Healthcare professionals have known for decades that there is a negative correlation between lung cancer and altitude; the higher the place you live, the less likely you are to get lung cancer.
But until now, they never knew why.
Then last month brought the news that a major study—which corrected for all kinds of factors like age, education, race, gender, occupation, weight, alcohol use, meat consumption and more—identified the main factor as oxygen.
Now, that’s not a lot. Smoking is still far and away a bigger factor in your risk of developing lung cancer. But it’s something. And it makes sense!
Oxygen is what energizes our cells, and like any fuel, it creates waste products, notable free radicals that can mutate DNA, increase cancer risk and speed tumor growth.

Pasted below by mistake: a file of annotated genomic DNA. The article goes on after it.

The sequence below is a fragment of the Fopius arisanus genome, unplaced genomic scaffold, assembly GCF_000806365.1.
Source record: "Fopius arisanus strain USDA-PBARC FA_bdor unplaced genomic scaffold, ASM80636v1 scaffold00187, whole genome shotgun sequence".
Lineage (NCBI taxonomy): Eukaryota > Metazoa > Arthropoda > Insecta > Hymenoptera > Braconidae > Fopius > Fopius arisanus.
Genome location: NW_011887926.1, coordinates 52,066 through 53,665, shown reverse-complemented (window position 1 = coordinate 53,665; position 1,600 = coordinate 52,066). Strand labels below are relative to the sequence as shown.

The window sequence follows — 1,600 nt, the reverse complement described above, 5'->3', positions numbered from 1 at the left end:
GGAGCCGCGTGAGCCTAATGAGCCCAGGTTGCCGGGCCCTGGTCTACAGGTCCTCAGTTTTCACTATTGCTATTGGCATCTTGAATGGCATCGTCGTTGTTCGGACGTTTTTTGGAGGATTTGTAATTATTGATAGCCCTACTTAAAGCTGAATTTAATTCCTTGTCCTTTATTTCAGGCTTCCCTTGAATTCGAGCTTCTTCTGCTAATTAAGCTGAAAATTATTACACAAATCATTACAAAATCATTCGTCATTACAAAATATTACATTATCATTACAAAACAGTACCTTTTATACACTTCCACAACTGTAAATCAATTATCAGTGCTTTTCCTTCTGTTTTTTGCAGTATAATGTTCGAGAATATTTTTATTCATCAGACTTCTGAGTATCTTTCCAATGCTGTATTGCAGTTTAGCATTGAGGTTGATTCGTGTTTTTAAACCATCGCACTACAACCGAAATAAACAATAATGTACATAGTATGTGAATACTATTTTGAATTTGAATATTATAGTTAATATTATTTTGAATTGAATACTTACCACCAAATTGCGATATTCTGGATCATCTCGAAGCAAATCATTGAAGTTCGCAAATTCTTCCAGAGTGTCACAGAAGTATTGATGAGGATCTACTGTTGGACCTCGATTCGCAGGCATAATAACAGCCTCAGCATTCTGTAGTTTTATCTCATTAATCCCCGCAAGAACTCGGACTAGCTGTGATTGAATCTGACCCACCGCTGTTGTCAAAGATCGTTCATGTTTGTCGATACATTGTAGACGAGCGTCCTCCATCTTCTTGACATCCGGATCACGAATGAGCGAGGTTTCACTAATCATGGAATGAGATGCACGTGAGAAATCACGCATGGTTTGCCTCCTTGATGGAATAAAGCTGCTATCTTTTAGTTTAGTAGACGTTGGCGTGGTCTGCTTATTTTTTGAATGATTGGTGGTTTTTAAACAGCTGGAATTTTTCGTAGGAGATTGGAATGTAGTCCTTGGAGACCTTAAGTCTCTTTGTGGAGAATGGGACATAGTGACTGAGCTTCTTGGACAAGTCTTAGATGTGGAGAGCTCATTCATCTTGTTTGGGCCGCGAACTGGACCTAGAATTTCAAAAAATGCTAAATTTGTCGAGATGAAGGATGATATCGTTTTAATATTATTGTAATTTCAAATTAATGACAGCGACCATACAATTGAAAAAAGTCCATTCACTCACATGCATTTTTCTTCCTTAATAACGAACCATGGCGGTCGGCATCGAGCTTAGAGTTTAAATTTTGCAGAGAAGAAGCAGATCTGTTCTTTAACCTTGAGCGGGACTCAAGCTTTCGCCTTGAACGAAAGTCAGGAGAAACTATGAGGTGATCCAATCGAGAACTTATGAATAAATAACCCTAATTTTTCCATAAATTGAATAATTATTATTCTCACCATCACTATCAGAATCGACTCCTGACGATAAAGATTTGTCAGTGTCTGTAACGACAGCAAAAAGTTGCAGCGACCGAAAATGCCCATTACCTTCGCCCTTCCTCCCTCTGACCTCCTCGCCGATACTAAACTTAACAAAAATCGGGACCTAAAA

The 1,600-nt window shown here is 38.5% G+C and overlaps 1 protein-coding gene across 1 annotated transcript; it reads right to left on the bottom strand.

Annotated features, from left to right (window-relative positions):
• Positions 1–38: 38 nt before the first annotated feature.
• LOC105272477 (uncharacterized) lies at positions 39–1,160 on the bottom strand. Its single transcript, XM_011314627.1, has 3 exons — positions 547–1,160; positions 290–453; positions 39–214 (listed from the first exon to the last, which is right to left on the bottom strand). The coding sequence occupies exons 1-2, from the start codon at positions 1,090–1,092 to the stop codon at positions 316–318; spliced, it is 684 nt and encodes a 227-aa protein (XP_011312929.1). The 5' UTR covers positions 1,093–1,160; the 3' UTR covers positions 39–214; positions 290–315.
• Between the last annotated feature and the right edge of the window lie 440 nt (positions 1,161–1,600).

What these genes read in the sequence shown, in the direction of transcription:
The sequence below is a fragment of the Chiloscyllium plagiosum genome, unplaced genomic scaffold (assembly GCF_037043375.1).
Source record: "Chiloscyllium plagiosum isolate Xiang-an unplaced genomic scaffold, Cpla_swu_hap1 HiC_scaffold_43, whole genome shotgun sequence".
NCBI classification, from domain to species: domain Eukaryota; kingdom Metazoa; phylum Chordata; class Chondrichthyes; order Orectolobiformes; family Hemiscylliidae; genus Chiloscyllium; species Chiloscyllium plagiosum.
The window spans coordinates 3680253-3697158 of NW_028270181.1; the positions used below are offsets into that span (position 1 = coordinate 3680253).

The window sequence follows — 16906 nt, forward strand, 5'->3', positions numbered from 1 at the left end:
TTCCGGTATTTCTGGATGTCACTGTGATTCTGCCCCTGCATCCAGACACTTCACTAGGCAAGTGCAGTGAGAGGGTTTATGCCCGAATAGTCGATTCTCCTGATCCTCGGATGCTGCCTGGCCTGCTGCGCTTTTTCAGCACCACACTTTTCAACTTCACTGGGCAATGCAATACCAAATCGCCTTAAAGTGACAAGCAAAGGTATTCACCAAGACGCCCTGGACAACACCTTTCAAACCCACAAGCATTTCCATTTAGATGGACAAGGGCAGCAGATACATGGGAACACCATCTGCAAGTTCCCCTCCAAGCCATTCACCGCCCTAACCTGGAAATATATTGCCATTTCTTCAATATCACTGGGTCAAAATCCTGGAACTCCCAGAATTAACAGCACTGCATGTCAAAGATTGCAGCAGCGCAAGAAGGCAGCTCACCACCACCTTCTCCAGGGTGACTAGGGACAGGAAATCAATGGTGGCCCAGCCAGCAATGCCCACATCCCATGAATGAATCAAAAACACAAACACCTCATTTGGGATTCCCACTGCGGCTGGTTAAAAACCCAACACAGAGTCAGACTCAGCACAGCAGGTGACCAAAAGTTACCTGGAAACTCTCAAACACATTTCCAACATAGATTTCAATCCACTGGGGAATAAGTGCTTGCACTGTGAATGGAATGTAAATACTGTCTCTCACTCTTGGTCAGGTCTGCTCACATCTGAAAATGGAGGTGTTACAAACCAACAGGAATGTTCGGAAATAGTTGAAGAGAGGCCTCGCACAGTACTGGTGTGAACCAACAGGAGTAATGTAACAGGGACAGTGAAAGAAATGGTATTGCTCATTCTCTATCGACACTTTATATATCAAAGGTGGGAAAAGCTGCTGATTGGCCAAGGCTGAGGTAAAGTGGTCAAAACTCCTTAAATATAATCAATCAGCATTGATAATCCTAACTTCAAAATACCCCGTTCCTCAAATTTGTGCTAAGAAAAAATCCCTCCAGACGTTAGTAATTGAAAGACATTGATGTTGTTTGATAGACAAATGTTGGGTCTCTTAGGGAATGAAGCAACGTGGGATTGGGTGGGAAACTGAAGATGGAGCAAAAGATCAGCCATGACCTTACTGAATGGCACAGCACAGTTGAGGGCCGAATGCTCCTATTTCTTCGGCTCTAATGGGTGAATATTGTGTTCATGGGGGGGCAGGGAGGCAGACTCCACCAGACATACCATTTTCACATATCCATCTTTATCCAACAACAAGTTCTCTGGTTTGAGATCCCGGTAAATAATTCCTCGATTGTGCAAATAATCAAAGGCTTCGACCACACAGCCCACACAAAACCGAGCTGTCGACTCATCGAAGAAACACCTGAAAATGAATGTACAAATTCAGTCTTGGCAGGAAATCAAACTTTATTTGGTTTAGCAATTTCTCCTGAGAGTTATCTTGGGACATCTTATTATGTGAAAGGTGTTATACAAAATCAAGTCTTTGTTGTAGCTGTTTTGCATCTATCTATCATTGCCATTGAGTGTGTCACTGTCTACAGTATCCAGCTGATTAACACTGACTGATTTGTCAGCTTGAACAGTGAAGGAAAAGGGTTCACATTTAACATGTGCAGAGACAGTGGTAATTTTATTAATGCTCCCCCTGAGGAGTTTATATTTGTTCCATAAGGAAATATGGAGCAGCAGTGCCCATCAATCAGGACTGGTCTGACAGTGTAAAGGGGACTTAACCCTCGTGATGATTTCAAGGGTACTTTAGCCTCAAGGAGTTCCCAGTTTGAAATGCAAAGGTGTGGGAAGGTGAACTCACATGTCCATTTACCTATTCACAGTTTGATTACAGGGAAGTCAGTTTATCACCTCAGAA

Furthermore, this finding supports, tangentially, the free-radical theory of aging—that organisms age over time because of damage from free radicals, molecules that have unpaired valence electrons (frequently oxygen).
Drug companies already do a booming business in antioxidants targeting people’s growing awareness of the risk of free radicals, and it will be interesting to see how this new knowledge of oxygen’s role in lung cancer will be incorporated into our health routines.